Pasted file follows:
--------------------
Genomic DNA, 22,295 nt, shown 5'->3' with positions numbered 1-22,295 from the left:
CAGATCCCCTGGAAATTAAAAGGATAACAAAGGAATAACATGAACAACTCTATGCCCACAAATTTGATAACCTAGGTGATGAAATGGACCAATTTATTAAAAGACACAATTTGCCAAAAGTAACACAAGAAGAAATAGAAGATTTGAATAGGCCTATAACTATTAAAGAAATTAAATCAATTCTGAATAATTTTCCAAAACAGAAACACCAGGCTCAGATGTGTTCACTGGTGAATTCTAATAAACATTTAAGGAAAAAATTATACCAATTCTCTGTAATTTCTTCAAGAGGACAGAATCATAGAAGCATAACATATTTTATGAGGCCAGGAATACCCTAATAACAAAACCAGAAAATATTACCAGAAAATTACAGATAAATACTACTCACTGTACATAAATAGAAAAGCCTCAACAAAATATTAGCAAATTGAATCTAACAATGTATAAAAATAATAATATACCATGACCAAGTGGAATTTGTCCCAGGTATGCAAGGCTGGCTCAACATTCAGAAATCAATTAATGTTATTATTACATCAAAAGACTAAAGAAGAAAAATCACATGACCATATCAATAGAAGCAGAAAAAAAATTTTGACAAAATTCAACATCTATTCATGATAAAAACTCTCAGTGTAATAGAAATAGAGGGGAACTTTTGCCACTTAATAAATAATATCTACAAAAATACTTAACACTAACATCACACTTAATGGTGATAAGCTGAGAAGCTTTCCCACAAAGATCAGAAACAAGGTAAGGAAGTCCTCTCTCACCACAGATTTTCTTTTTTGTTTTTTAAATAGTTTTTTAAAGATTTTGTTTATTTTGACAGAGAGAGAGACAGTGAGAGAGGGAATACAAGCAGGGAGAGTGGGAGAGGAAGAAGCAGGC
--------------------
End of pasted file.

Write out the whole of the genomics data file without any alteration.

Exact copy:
Genomic DNA, 22,295 nt, shown 5'->3' with positions numbered 1-22,295 from the left:
CAGATCCCCTGGAAATTAAAAGGATAACAAAGGAATAACATGAACAACTCTATGCCCACAAATTTGATAACCTAGGTGATGAAATGGACCAATTTATTAAAAGACACAATTTGCCAAAAGTAACACAAGAAGAAATAGAAGATTTGAATAGGCCTATAACTATTAAAGAAATTAAATCAATTCTGAATAATTTTCCAAAACAGAAACACCAGGCTCAGATGTGTTCACTGGTGAATTCTAATAAACATTTAAGGAAAAAATTATACCAATTCTCTGTAATTTCTTCAAGAGGACAGAATCATAGAAGCATAACATATTTTATGAGGCCAGGAATACCCTAATAACAAAACCAGAAAATATTACCAGAAAATTACAGATAAATACTACTCACTGTACATAAATAGAAAAGCCTCAACAAAATATTAGCAAATTGAATCTAACAATGTATAAAAATAATAATATACCATGACCAAGTGGAATTTGTCCCAGGTATGCAAGGCTGGCTCAACATTCAGAAATCAATTAATGTTATTATTACATCAAAAGACTAAAGAAGAAAAATCACATGACCATATCAATAGAAGCAGAAAAAAAATTTTGACAAAATTCAACATCTATTCATGATAAAAACTCTCAGTGTAATAGAAATAGAGGGGAACTTTTGCCACTTAATAAATAATATCTACAAAAATACTTAACACTAACATCACACTTAATGGTGATAAGCTGAGAAGCTTTCCCACAAAGATCAGAAACAAGGTAAGGAAGTCCTCTCTCACCACAGATTTTCTTTTTTGTTTTTTAAATAGTTTTTTAAAGATTTTGTTTATTTTGACAGAGAGAGAGACAGTGAGAGAGGGAATACAAGCAGGGAGAGTGGGAGAGGAAGAAGCAGGC